Newly appointed Assistant Conductor Marcelo Lehninger made his BSO debut in Symphony Hall on Thursday evening, October 21, at the opening concert of a series featuring works by Barber, Beethoven, and Tchaikovsky. The program featured soloist Pinchas Zukerman for Beethoven’s Violin Concerto in D, Op. 61. Considering the current circumstances of the Orchestra, audiences have a higher-than-usual investment in the ability of the new Assistant Conductors. And Lehninger’s debut was undoubtedly met with a meticulous eye. Across the entire program, audience response was overwhelmingly positive, and Lehninger’s conducting was assured and unfaltering.
Barber’s Overture to The School for Scandal opened the program with a sort of modest brilliance that can only be found in the music of Barber. While the non-overture is far from a masterpiece, knowing that it was indeed the composer’s first work for orchestra speaks volumes to Barbers genius. The woodwinds are given a prominent role, and the playing of oboist John Ferrillo and clarinetist William R. Hudgins was particularly noteworthy. Lehninger brought out the quirky moments of the piece with charm, and navigated the swift tempo changes and juxtaposed moods with ease. The piece is a short one, and lead into the much more well-known masterpiece, Beethoveen’s Violin Concerto in D.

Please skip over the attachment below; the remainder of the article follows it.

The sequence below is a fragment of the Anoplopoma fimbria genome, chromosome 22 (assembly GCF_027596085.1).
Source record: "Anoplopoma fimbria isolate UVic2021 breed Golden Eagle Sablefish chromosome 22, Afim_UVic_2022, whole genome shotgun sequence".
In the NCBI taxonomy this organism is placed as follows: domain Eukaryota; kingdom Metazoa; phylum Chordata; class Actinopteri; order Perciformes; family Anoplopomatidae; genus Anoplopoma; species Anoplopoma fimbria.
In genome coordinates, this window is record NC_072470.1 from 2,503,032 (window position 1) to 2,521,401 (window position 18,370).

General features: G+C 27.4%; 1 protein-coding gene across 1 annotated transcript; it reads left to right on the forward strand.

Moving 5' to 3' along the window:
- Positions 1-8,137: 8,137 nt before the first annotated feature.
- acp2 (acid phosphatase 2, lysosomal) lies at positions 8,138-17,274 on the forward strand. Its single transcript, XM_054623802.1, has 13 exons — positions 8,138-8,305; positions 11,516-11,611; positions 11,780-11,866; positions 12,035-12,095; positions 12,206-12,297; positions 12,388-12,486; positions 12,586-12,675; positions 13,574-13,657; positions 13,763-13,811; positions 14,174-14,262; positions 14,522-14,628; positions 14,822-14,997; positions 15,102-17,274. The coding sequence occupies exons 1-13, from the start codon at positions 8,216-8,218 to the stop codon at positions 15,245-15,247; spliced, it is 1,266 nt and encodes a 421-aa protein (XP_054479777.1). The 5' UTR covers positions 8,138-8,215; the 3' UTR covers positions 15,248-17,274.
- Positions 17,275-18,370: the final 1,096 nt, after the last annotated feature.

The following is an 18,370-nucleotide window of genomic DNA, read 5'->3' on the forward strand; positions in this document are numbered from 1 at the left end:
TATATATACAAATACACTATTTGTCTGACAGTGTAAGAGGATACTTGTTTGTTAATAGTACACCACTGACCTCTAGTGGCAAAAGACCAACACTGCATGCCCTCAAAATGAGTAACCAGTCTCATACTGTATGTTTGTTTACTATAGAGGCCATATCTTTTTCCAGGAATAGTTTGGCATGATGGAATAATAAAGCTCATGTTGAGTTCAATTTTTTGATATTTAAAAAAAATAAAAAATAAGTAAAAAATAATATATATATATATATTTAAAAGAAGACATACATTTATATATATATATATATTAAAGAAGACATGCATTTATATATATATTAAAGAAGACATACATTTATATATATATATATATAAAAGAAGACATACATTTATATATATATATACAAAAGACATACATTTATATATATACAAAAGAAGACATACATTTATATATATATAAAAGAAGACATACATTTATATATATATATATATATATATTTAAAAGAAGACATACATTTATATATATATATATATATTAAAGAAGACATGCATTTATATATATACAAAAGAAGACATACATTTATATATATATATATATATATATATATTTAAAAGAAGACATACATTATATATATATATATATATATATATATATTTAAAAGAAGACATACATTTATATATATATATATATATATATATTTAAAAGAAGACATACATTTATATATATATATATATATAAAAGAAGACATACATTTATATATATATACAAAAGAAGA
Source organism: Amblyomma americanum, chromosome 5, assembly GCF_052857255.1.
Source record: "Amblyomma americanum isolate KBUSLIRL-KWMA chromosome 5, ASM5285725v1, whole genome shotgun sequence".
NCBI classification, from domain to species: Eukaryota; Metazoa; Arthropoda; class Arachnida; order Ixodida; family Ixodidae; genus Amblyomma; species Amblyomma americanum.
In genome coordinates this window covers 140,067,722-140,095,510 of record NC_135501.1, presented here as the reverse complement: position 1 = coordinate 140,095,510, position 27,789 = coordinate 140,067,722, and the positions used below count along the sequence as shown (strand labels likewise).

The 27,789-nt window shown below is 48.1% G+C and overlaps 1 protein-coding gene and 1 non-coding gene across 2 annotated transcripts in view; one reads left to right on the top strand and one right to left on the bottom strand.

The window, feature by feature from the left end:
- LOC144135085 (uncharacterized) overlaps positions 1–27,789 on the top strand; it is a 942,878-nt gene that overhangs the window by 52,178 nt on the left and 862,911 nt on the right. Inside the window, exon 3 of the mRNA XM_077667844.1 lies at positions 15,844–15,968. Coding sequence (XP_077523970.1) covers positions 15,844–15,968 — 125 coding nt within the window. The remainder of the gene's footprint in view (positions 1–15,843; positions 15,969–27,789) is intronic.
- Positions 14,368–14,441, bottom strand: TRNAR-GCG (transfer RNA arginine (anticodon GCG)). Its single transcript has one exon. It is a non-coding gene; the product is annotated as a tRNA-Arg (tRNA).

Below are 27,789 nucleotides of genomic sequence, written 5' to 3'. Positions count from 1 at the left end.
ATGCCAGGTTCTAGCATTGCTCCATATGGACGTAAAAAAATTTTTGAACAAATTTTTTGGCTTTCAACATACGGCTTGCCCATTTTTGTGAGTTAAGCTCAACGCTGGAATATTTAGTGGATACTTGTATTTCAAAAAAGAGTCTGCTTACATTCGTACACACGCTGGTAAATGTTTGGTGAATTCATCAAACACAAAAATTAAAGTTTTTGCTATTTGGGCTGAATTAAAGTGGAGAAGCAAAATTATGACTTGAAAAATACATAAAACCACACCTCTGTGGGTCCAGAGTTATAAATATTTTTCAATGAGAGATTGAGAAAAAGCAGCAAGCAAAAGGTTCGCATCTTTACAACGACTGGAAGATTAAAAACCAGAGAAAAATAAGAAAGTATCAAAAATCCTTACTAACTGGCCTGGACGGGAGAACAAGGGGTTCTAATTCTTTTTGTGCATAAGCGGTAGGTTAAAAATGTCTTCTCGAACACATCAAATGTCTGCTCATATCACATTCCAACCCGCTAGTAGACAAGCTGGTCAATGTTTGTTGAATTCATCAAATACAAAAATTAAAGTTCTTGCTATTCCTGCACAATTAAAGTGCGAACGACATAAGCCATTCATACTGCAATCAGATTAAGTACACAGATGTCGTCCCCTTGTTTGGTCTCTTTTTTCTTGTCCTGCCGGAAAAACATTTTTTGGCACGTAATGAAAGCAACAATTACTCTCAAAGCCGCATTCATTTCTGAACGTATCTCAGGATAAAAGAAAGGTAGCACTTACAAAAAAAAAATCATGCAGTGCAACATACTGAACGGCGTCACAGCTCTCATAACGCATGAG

Despite having the stage-presence of a rock, Violinist Pinchas Zukerman is a virtuoso with a magnitude of musical sensitivity. The opening movement had some brief awkward moments, but the virtuosity displayed in the first cadenza left nothing to be wanted. The sheer power that Zukerman is able to produce in an otherwise silent hall is beyond me, and, I presume, beyond most violinists. But his real strongpoint is his lyricism, and for this, the Larghetto contained the most effective moments of the concerto. The Rondo was performed masterfully as well, opening up more acrobatic dialogues between the soloist and the orchestra. The dynamic conclusion of the violin concerto was greeted with a standing ovation.